PUBLISHED 08/10/2021

Steel framed homes are no longer a new innovation, in fact they represent technology that’s now been in use and a proven performer for many years. Perhaps the reason that some prospective homeowners still see steel frames as ‘new’ is that simply compared to the centuries that timber frames have been the norm, steel is certainly more of a recent arrival. At the time it was introduced some eyebrows were raised but as steel frames have come into common use they’re now most often seen as yet another option to be considered when building a home or even choosing a home builder. Let’s take a moment to compare what steel framed homes have to offer when help up alongside traditional timber.

Steel is stronger and moves less.

At the risk of sounding obvious, steel is stronger than timber. Crucially, the structure formed by a complete steel frame is significantly stronger than a traditional timber frame. This makes a steel framed home the right choice for areas that experience significant weather events such as strong or cyclonic winds.

Because of the way a steel framed home is held together securely by brackets, screws and bolts, the frame is far less prone to movement than a timber frame. The movement that’s quite common in a timber framed home is what can lead to cracks in plasterboard and gaps in cornices. It’s not just movement in the earth that can cause this, but also the shrinking and warping that timber is often prone to. While a steel framed home is not 100 percent free of movement, it is far less likely to move to the extent that a timber frame can.


Steel is impervious to termites, borers and vermin

Termites have been part of the territory for so long in Australia that dealing with them seems almost to fall into the same category as home security. “Now that we have a new home, what will we do to prevent termites?” Steel framed homes are very much a case of ‘prevention rather than cure’ in that they are simply not affected by termites, borers or any type of vermin that gnaws wood. So owners of homes with steel frames enjoy peace of mind along with the savings that come with never having to hand over money for termite treatments.


The question of sustainability

It’s easy to assume that with all the energy use involved in the manufacturing of steel, it would be a less sustainable material compared to timber. The truth isn’t quite so clear-cut.

Steel manufacturing has been refined into a very efficient process. In addition to this, steel is efficient in use – less of it is needed to build a structure of equivalent strength to timber, and steel itself is completely recyclable, which offsets its carbon footprint. There’s also little or no waste in the construction process of a steel framed home.

By comparison, timber production often relies on forest clearing and the clearing of land. Not all forest timber is suitable for construction, so there’s waste involved right from the start. And if you’ve ever visited a home construction site where a timber frame is being built, you’ll have seen piles of off cuts and skips full of unused chunks of timber. The lack of precision in the timber frame construction process can lead to a lot of waste.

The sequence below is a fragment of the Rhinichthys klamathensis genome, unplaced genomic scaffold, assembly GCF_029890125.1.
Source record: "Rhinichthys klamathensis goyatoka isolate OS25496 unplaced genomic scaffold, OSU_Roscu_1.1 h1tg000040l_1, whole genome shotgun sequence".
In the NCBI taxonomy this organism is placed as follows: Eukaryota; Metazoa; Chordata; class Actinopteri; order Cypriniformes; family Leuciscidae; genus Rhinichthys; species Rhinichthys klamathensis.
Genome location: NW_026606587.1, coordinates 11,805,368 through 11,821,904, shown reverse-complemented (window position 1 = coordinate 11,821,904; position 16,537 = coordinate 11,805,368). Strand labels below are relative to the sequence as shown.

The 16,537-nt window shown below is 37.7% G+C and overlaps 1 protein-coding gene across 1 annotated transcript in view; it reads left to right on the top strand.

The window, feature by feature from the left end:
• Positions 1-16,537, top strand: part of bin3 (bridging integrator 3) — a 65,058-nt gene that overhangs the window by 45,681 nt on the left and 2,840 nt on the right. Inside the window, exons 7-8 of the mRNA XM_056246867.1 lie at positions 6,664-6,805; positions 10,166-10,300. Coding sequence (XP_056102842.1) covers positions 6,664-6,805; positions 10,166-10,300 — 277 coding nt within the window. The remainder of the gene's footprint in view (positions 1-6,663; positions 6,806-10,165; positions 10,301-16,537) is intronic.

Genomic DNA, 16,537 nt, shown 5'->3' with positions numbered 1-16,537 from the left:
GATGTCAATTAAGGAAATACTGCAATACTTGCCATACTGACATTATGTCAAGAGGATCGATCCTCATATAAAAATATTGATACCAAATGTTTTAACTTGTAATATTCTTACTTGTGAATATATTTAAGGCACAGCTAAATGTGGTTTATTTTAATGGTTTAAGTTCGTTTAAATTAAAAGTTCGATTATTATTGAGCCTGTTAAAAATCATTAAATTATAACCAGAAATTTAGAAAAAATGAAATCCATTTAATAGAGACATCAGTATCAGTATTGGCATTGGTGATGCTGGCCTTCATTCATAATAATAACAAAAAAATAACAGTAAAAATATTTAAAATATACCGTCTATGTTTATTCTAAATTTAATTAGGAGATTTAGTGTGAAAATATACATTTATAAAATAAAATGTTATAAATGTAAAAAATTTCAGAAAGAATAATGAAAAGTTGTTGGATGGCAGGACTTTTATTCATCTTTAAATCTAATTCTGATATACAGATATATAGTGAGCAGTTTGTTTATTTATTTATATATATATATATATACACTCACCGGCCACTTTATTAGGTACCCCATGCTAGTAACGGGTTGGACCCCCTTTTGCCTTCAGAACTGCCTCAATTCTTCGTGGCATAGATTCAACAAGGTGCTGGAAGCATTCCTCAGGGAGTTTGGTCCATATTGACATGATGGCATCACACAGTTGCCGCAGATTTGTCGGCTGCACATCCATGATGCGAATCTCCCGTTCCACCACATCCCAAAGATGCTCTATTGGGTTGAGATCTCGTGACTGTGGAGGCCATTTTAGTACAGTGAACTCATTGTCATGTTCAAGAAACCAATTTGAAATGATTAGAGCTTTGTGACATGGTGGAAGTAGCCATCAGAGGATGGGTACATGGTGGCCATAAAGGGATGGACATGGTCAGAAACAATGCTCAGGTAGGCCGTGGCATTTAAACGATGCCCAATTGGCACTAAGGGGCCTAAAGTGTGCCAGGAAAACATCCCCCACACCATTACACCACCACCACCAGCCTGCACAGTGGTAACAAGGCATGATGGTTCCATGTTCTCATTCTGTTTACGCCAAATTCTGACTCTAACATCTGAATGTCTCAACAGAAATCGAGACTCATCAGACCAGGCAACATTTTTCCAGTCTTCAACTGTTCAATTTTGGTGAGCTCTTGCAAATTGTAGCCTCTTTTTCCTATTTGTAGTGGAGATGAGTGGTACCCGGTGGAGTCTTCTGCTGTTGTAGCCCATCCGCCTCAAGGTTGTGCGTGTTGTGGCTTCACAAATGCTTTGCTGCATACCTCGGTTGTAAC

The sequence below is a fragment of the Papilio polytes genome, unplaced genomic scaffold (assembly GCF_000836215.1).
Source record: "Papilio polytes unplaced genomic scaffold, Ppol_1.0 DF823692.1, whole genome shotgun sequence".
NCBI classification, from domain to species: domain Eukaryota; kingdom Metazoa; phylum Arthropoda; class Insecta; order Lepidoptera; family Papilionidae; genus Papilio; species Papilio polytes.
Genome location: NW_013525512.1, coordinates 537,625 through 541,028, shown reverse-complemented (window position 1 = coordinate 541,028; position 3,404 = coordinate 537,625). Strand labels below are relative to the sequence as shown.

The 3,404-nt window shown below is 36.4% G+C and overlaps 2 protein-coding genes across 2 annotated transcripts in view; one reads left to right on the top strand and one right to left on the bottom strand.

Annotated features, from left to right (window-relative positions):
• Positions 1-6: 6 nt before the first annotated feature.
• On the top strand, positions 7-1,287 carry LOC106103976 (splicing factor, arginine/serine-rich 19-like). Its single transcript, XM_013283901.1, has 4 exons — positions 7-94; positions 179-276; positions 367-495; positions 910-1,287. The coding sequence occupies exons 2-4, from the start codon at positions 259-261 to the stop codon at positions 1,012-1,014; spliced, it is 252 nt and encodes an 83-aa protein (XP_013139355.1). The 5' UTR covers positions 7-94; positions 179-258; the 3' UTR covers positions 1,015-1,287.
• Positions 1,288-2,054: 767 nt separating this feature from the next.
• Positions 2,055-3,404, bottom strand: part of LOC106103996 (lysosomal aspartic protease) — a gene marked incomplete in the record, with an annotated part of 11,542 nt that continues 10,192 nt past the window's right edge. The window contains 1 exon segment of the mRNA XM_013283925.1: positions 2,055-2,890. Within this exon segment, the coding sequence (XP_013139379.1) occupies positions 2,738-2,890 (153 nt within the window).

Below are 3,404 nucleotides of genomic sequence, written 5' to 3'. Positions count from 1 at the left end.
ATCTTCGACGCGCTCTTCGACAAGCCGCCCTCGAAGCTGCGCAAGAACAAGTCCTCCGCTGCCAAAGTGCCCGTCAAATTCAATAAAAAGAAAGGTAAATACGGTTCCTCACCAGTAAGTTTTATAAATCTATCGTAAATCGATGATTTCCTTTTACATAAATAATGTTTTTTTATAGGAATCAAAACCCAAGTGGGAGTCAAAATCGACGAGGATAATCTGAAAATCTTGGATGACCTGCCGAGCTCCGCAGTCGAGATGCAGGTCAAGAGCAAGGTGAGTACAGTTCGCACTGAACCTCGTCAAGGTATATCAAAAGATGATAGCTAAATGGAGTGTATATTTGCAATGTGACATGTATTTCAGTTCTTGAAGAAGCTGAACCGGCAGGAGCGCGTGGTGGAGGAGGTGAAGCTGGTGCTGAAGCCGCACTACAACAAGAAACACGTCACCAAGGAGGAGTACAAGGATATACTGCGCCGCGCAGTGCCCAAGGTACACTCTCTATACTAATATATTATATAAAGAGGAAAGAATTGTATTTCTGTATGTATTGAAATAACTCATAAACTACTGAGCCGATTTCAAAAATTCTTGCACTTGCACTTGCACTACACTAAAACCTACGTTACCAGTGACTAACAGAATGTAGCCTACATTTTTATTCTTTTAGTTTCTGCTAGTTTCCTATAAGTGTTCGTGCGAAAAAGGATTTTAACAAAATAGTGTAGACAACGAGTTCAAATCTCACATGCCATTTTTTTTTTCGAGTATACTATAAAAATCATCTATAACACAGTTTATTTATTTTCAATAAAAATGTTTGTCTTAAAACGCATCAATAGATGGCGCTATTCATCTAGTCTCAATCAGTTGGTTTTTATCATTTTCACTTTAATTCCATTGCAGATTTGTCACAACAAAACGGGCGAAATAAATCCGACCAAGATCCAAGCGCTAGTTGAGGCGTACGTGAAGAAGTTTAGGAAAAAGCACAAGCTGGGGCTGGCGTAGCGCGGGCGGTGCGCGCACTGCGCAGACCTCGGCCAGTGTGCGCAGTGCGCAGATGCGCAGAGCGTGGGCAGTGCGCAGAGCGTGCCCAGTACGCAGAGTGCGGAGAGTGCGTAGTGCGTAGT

Cost efficiency

This is an interesting area that can hold some surprises for those not familiar with the details of the two comparative construction processes.

Timber prices at the time of writing were rising sharply, although basic materials costs still showed steel more expensive than timber. However, these costs cannot be compared in isolation – some context is needed to help understand the full story.

Construction of a timber framed home often happens on site and can involve more labour and more waste. Steel framed components are assembled off-site. There is almost no waste and construction is far more streamlined. In short, with a steel framed home you’re are not paying for anything you don’t need, and construction costs can be lower. So in the end, costs between the two methods are not too dissimilar and are approaching parity as timber prices continue to rise more sharply.


Steel frames and fire resistance

As a non-combustible material, steel is an excellent choice as a home framing material in fire risk areas, and for any homeowner who has concerns about fire. Steel frames can withstand temperatures of up to 600 degrees Celsius without losing strength.


Steel offers flexibility of design

It’s the inherent strength and rigidity of steel that makes it a frame material that offers greater flexibility of design. With relative ease, steel framing can be adapted to create special shapes, build bigger living spaces and allow for bigger windows, too. It’s high strength to weight ratio allows designers to create equivalent structures with less material than would be needed if timber was used.


Tradition, innovation and decisions

While timber frames remain a common sight in Australian home construction, the landscape is changing, and it’s testament to the advantages of steel frames that few people today see them as anything novel or unusual – they’re simply an accepted option.

The family home being the largest investment that many of us will ever make, it’s certainly worth pausing to consider the choice of the frame that will comprise the bones of your new home. Merely opening the case for steel with strength, sustainability and a complete lack of termite trouble begins to build a compelling argument. Decisions regarding floor plans and finishes might be more exciting, but it would be unwise to rush through your choice of frame material without discussing all the facts with us first.